The routine in foster care went thus: new family, new friends and foster siblings, new home, new school in some cases, new room, blah blah blah. Once you get used to that, you feel comfortable, happy even. You love and value your friends, you do everything you can to spend time with them and make your own life as comfortable as possible. Then one day you hear that you're leaving, and you have to say goodbye to what you've known, and most painfully (for me) your friends. In foster care, some of my moves were only an hour or so away, but to a teenager without transportation it may as well be like, Africa to Hong Kong. Especially in the pre-Facebook and pre-Skype days (my god, how old am I?)
I realize of course that this is an entirely different situation. I appreciate that, and know that first of all I am not just a teenager without transport, that I do have ways of keeping in touch with my friends, that I do know where I am going and the family taking me in are really great people who aren't getting a paycheck out of me or any foster care-esque motives. In fact, they're the ones paying me. Now that's a twist I can appreciate. But of course, the feelings stay with you. Having them come back now reminds me of just how broken and lost I was as a teenager. It's really heartbreaking to know that someone so young had to go through such things and that more and more young people are going through them every single day. This is one of the reasons I want to be a foster parent. Explaining situations like this to people is fruitless if not a waste of time. Being in the situation is something unique, something I could share with foster children if I had them.
The second part of what I want to write about is something I read from a self-esteem building website. I'm ashamed to admit that since making my resolution to not hate myself, I'm a little lost on how people gain self-esteem and yes, I googled it. Anyway, this is what I came across, and I just have to share:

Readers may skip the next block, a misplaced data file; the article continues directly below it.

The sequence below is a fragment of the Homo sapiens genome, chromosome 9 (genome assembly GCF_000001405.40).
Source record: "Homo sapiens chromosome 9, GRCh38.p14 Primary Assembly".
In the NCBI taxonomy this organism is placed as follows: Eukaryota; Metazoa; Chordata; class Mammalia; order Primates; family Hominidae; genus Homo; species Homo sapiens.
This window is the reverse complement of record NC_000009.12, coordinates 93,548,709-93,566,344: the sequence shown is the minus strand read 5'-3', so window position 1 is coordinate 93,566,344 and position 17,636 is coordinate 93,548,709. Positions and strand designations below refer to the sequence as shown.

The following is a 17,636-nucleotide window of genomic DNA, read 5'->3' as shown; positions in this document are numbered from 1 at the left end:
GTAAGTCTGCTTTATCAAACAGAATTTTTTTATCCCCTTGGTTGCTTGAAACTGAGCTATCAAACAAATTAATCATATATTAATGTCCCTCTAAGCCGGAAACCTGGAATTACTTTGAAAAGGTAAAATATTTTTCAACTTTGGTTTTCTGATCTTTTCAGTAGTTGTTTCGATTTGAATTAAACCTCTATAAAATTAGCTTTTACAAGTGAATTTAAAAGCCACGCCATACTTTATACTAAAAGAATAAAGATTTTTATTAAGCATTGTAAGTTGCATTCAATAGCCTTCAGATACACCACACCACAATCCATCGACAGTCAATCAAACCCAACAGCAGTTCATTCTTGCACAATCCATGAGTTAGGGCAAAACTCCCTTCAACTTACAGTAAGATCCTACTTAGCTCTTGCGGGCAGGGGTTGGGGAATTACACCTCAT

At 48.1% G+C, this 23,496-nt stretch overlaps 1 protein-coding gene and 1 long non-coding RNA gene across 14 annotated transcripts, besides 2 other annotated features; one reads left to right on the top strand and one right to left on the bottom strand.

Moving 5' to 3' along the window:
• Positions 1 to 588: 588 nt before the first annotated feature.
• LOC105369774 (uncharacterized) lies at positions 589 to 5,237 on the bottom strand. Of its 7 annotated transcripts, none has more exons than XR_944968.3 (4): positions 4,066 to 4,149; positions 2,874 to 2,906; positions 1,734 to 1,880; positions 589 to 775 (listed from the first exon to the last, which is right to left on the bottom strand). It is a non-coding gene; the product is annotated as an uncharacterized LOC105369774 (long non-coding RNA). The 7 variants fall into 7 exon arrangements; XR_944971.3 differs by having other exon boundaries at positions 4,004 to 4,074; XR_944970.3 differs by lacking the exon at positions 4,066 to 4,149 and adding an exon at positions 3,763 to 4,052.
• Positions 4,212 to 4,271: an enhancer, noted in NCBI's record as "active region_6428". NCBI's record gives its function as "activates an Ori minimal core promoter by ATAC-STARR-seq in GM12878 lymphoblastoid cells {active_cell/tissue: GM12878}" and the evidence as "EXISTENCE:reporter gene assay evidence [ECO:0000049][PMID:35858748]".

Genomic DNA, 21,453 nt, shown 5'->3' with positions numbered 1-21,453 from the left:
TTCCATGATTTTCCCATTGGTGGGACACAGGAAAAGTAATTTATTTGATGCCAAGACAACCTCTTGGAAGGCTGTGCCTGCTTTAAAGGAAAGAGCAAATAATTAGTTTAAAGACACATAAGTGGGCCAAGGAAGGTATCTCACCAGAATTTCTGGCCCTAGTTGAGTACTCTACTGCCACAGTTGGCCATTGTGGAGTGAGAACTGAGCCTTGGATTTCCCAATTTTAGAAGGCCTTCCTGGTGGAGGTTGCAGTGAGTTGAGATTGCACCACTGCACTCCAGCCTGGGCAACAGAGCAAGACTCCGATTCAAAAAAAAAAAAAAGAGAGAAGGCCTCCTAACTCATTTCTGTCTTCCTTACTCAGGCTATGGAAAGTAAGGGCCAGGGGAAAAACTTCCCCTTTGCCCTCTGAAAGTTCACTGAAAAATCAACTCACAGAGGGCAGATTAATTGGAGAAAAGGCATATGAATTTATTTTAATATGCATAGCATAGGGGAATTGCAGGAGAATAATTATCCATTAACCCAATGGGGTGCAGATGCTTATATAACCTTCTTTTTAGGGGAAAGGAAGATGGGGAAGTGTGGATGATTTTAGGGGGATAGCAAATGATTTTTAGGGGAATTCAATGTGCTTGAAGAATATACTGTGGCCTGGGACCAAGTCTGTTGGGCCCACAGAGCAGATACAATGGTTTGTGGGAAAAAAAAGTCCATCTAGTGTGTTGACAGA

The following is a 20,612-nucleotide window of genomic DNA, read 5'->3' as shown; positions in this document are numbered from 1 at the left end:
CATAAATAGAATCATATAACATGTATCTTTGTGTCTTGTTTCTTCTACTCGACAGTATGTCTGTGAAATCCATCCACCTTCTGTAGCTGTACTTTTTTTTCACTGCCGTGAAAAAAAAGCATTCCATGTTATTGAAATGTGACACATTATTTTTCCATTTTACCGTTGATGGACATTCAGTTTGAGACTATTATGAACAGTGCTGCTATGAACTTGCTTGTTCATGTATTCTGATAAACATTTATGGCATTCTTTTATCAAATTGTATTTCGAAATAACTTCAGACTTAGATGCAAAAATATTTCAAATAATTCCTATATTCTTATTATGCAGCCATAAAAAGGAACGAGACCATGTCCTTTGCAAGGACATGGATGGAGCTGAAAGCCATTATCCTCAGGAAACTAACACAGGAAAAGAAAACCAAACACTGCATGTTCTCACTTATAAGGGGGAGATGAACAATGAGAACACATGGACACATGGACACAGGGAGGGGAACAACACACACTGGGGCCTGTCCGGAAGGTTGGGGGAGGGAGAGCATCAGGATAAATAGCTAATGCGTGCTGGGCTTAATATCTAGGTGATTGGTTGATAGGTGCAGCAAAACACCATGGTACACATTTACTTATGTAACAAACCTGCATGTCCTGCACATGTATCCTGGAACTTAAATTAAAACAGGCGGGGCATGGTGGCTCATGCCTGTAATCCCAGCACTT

Elephants in captivity are trained, at an early age, not to roam. One leg of a baby elephant is tied with a rope to a wooden post planted in the ground. The rope confines the baby elephant to an area determined by the length of the rope. Initially the baby elephant tries to break free from the rope, but the rope is too strong. The baby elephant "learns" that it can't break the rope.
When the elephant grows up and is strong, it could easily break the same rope. But because it "learned" that it couldn't break the rope when it was young, the adult elephant believes that it still can't break the rope, so it doesn't even try. Humans operate in a similar way. We learned something about ourselves at an early age and still believe it as an adult. Even though it may not be true, we operate as if it is.
Reading this really struck home with me. It reminds me that one reason my self confidence might be so low is because of how I was taught as a child. Or rather, taught how to feel about myself. There's another quote out there that says "Don't believe everything you think" and I think it definitely applies. But I don't confine the belief that low self-esteem is just for poverty-stricken abandoned children like myself...we all deal with it, and we all maybe forget that sometimes our own minds can be the meanest bully on the playground. How to beat up that bully and get on with my life is something I haven't quite grasped, but recognition is maybe the first step.